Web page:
Creating an employee recognition culture that truly boosts employee engagement
The importance of employee recognition in fostering a happy and motivated workforce is huge. But how can you create an employee recognition culture that truly boosts employee engagement within a business? The trick is to instil a culture that encourages recognition across the board and ensures that your whole team are genuinely bought into this philosophy. Here are a few tips that I hope will help:
1) It’s all about managers
Getting managers on board with employee recognition schemes is hugely important - without their buy in it can be difficult to create a genuine recognition culture. In fact, we sometimes hear stories of management getting in the way in this respect.
Some may not be naturally good at formally recognising the efforts and achievements of their team, whilst others seem scared that it will do more harm than good (“if I recognise this employee’s good work will it demotivate the rest of the team?”).
Many managers will give the impression that they don’t want to spend budget and some don’t get recognised themselves, so are then reluctant to recognise others. When we are building an employee recognition scheme for a client, our first step is always to liaise with managers, communicate the benefits of employee recognition to them and involve them in the process.
Managers need to understand the importance of recognition before any formal programme starts, so host briefings to ensure they are on board. This may mean dealing with any concerns they may have, or giving them the opportunity to be involved in the planning and strategy. After all, they know their team members better than anyone and this kind of insight is important when thinking about how best to reward and recognise employees.
2) Tie in core values
Linking staff recognition rewards directly to your organisation’s values ensures that your employees are engaged for the right reasons and in a way that will benefit the business and reinforce your culture. For example, if creative thinking is important to your organisation, make sure people are recognised for it.
For those looking to nominate colleagues via a portal, ensure that rewards are very clearly linked to one or more of your core behaviours, whatever they may be. For those who are cynical about the effectiveness of recognition, this is a good way of linking your recognition strategy directly to your business objectives.
3) Work-related awards
Once you’re clear about the behaviours and values that you want to recognise and encourage, think carefully about the employee rewards that you offer. Work-related awards, including opportunities for learning and development, are a great way of supporting your employees’ long-term engagement in the business.
For example, giving them additional responsibility or the opportunity to pursue a personal interest within their role lets them know that they have earned your trust and respect. Opportunities for learning and development, particularly for millennials, are often seen as more attractive than financial rewards. Make awards meaningful by tying them into individual interests and performance objectives.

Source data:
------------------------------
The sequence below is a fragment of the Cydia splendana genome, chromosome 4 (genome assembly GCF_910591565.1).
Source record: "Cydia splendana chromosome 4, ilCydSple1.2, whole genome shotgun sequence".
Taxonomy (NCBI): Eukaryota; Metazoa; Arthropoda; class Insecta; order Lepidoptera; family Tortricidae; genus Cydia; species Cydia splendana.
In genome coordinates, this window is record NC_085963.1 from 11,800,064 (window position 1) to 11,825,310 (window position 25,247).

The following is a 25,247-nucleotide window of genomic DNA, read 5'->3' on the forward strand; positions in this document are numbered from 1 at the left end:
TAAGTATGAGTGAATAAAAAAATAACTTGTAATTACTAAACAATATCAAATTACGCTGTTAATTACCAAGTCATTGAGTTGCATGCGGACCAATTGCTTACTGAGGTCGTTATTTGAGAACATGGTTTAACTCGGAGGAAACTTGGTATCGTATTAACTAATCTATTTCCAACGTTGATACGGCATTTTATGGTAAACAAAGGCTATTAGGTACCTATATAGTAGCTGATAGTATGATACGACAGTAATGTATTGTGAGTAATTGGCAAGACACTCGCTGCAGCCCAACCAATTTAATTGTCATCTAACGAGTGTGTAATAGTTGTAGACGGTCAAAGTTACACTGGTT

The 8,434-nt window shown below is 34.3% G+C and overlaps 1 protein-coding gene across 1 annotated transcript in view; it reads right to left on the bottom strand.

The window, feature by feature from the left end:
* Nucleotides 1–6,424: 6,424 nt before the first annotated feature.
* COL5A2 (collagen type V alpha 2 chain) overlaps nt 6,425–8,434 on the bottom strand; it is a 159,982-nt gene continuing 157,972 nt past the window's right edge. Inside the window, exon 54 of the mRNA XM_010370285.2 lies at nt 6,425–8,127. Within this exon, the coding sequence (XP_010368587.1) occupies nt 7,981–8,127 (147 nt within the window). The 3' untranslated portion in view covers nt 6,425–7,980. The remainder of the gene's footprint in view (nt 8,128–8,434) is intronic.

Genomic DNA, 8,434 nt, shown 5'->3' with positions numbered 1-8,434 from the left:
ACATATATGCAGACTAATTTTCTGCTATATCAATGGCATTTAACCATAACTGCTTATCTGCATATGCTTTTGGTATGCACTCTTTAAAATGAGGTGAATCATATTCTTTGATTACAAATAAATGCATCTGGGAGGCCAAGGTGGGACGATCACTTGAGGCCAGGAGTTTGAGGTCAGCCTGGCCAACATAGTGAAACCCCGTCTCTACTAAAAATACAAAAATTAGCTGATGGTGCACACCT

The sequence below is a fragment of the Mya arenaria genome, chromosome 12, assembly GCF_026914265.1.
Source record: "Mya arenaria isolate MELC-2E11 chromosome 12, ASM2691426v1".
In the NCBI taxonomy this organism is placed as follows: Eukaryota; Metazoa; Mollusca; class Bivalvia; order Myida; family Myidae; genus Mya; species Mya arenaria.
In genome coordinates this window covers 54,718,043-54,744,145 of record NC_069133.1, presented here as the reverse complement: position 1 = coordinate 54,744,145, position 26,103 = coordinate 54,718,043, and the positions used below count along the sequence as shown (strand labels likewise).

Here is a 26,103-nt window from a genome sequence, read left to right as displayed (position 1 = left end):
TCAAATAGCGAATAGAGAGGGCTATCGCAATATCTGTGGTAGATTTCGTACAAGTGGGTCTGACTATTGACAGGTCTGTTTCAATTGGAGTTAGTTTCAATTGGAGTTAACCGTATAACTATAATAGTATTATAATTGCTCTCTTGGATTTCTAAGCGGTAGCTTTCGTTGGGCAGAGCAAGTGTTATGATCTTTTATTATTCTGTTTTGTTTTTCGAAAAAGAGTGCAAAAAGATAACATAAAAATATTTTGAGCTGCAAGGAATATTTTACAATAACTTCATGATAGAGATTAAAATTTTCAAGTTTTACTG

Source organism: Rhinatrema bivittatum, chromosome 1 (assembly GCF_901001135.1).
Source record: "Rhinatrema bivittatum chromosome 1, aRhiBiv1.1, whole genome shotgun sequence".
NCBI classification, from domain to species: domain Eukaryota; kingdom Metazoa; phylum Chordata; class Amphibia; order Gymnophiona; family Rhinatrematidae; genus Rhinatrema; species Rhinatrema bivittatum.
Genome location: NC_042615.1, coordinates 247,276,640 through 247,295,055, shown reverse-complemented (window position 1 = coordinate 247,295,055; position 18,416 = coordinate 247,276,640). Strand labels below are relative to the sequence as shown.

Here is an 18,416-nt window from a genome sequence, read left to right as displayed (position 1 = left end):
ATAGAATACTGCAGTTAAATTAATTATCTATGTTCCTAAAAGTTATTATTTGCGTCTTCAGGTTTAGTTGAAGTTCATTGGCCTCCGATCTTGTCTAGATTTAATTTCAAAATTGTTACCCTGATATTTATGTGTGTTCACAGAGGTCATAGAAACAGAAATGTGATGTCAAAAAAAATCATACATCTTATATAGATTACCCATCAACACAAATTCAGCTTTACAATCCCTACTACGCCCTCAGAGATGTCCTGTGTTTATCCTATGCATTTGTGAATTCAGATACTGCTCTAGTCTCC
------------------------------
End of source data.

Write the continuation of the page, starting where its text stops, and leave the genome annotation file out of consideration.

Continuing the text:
4) Technology, app based alerts and social recognition
When it comes to implementation, technology can have a major impact on your organisation’s recognition culture. People are more likely to engage in things that are pragmatic and user friendly and online portals and apps allow for reward and recognition nominations to be made quickly, easily and on-the-go.
We have found that facilitating instant recognition really encourages engagement. One organisation we worked with was seeing less than 20 nominations a month whilst running a paper-based system and this increased to around 70 a day when they moved to an online portal that could be accessed anywhere by employees. It’s important to build your portal with your own workforce in mind. Are they computer literate? How many of them don’t work at a desk? These are all factors that should feed into the development of your technology infrastructure.
Social recognition tools should also be a consideration here, reward and recognition should be visible to others and these can be an effective way of communicating successes and spreading the message that you value and recognise your team. After all, there’s a lot of evidence to suggest that peer-to-peer recognition is as important as recognition from management or leadership.
This could include sending app-based alerts when rewards and gifts are awarded, or utilising existing social networks that your organisation may already use, such as Facebook or Yamma. For some clients we have built a ‘like’ function (similar to that on Facebook) within their recognition portal which encourages employees to publicly support their co-workers’ awards ensuring that any recognition is visible to all. Another option could be to develop a CEO Award where your CEO can send a message of thanks to an individual employee each month, which can then be shared on a portal for all to see.
If you are interested in finding out some top tips to build an effective employee recognition strategy, why not download our e-Book "How to build an effective Recognition Strategy".
Jamie King is the director of global benefits at Xexec.
This article was supplied by Xexec.
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